I enjoyed my first reading of Stephen King’s ON WRITING. As a matter of personal taste, I’m not a fan of his fiction, mostly because I was the anti-self-censoring kid. I clearly remember many, many books (like CARRIE) that should have been yanked out of my sweet little mitts. He’s an excellent writer, but make my King non-fiction.
I expected him to be funny. He is. He’s also emotionally honest, appreciative of his family, and warmly encouraging. If I ever meet him–I saw him at a Maine rest stop once–I’ll be glad. I generally pay no attention to celebrities, and I wouldn’t recognize Justin Bieber if he ran up and slapped me, but when I saw Stephen King step out of his car and walk toward Dunkin’ Donuts, I knew it. He’s a recognizable fellow. He must dread stopping on the Maine Turnpike.
King has a lot to teach writers. He expects us to shun the passive voice. He doesn’t truck with adverbs. For dialogue, “said” will do most of the time. He recommends a bracing dose of Larry McMurty to show us how much can be accomplished with “said.” I agree.
Except… I write for children and that leaves me in a tricky spot. Accepted word count for a picture book text is 500 words or less. Preferably much less. Good picture book writers wield that tight word limit like a plastic surgeon wields a scalpel. They carve out stories that offer well-developed characters, clear story arcs, zingy tension, and satisfying resolutions. The very best examples, in my opinion, have something more. Delicious, nutritious language.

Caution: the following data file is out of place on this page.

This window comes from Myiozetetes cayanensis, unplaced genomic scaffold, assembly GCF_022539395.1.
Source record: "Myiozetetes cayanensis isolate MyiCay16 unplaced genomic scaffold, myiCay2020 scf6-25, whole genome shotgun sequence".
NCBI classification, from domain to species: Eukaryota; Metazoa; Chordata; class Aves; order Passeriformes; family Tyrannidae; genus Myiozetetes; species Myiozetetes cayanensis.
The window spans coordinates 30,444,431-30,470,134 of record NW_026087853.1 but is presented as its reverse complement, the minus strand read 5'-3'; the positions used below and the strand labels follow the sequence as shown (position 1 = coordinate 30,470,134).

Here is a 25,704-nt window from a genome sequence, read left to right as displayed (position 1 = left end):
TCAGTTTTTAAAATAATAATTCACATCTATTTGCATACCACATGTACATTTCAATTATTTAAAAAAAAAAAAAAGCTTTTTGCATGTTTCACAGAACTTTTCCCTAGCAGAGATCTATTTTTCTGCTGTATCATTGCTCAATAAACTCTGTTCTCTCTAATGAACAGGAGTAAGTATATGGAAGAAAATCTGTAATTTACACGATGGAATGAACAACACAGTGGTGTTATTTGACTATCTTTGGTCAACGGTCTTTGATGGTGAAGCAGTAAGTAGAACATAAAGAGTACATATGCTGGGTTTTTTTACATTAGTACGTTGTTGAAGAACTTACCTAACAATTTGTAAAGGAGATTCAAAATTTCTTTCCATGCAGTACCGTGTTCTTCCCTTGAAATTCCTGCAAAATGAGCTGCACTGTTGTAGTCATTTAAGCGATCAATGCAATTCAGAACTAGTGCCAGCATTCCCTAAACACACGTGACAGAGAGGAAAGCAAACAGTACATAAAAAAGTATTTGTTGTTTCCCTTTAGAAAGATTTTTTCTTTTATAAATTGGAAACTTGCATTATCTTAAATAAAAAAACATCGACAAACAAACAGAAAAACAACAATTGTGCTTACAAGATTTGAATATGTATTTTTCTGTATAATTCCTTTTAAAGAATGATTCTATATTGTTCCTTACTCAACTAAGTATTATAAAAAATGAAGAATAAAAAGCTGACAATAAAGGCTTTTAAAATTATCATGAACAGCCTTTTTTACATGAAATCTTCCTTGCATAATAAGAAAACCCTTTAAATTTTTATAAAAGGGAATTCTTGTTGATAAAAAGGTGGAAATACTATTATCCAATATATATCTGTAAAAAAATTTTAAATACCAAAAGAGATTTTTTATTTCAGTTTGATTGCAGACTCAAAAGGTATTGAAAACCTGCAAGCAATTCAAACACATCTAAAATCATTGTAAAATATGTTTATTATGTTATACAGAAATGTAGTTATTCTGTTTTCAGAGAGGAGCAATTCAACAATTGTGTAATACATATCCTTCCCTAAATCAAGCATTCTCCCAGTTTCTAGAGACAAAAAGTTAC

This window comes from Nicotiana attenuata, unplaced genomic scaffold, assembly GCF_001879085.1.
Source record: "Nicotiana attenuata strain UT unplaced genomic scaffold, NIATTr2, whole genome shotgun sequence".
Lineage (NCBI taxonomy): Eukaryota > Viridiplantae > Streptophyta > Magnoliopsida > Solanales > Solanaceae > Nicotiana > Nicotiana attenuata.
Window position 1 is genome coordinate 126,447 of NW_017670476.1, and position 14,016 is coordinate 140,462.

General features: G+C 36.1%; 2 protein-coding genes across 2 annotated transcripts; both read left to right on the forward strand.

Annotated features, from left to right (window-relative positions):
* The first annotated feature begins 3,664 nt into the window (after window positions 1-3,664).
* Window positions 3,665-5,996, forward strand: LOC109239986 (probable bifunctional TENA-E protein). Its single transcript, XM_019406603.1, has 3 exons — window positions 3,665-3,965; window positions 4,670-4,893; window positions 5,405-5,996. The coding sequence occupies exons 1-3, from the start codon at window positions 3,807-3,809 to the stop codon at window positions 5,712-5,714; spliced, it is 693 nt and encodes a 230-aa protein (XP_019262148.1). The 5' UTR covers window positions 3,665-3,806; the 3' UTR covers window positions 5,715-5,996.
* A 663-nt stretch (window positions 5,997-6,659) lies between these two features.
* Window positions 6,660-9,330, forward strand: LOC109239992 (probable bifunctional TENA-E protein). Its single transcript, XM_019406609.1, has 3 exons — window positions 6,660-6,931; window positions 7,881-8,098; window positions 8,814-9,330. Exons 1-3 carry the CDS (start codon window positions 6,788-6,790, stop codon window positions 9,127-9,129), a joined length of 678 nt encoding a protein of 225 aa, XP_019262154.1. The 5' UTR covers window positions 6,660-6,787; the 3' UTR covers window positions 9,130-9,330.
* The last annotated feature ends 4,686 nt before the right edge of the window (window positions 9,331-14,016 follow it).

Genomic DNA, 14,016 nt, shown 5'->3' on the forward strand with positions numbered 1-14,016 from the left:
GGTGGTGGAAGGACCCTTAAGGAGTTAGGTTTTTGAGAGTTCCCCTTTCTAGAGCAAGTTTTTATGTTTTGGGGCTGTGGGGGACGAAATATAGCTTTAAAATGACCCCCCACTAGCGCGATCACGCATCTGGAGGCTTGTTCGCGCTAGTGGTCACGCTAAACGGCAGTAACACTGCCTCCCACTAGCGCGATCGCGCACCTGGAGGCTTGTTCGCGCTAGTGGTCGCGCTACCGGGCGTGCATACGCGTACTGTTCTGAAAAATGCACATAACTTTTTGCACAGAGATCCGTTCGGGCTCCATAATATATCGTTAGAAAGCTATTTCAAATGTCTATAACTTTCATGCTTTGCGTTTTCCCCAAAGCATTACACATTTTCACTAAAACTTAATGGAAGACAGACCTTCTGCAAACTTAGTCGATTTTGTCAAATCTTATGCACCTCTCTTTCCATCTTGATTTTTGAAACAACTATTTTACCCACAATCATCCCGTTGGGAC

A favorite read-aloud in our house was Charlotte Pomerantz and James Marshall’s THE PIGGY IN THE PUDDLE. It was a treasure trove of fun words and my children delighted in Little Piggy’s rebellious adventures. They cheered as she would, “…waddle, plump and little, in the very merry middle.” Gently and naturally, the book expanded my kids’ vocabularies and fed their love of reading. The adorable illustrations and lilting language were an Astaire-and-Rogers team. We loved it.
Stephen King wasn’t talking about picture books. He was talking about–and to–grown-up writers who use corn-fed filler words that sap the strength of their prose. Still, as picture book word counts become more and more limited, we have to wonder what we stand to lose as the scalpel nears the bone.
Children need to read adverbs. They need to read adjectives. They need to read and learn lots of ways to say “said” without saying “said.” They need words like they need vegetables and plenty of them.
Most writers I know lament the scarcity of long, luxurious picture books. They still occasionally happen, and we all hope they’ll experience a renaissance. Candlewick’s gorgeous CLOUD TEA MONKEYS, written by Mal Peet and Elspeth Graham and illustrated by Juan Wijngaard, is a recent example. Books like this, however, are as rare as snow leopards.
So, with the help of ON WRITING, I’ll sharpen my scalpel and have at it with my 500 words. But I hope I see more snow leopards.
Enjoy the day.